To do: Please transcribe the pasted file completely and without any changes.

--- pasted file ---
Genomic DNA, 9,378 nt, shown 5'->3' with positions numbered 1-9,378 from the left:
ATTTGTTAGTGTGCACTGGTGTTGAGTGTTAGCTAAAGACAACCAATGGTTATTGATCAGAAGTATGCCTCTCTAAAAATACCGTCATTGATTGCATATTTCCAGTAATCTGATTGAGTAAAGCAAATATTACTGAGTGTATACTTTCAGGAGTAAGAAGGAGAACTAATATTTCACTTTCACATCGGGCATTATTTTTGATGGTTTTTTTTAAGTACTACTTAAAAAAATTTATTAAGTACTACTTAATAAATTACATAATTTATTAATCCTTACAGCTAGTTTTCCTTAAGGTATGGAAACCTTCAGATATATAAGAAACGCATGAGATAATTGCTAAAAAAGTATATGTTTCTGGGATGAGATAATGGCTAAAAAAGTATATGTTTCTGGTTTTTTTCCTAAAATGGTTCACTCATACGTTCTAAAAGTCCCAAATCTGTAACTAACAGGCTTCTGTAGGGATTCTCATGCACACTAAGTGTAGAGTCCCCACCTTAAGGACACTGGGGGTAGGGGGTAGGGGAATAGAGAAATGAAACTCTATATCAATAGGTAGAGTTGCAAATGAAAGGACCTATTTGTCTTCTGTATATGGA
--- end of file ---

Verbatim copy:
Genomic DNA, 9,378 nt, shown 5'->3' with positions numbered 1-9,378 from the left:
ATTTGTTAGTGTGCACTGGTGTTGAGTGTTAGCTAAAGACAACCAATGGTTATTGATCAGAAGTATGCCTCTCTAAAAATACCGTCATTGATTGCATATTTCCAGTAATCTGATTGAGTAAAGCAAATATTACTGAGTGTATACTTTCAGGAGTAAGAAGGAGAACTAATATTTCACTTTCACATCGGGCATTATTTTTGATGGTTTTTTTTAAGTACTACTTAAAAAAATTTATTAAGTACTACTTAATAAATTACATAATTTATTAATCCTTACAGCTAGTTTTCCTTAAGGTATGGAAACCTTCAGATATATAAGAAACGCATGAGATAATTGCTAAAAAAGTATATGTTTCTGGGATGAGATAATGGCTAAAAAAGTATATGTTTCTGGTTTTTTTCCTAAAATGGTTCACTCATACGTTCTAAAAGTCCCAAATCTGTAACTAACAGGCTTCTGTAGGGATTCTCATGCACACTAAGTGTAGAGTCCCCACCTTAAGGACACTGGGGGTAGGGGGTAGGGGAATAGAGAAATGAAACTCTATATCAATAGGTAGAGTTGCAAATGAAAGGACCTATTTGTCTTCTGTATATGGA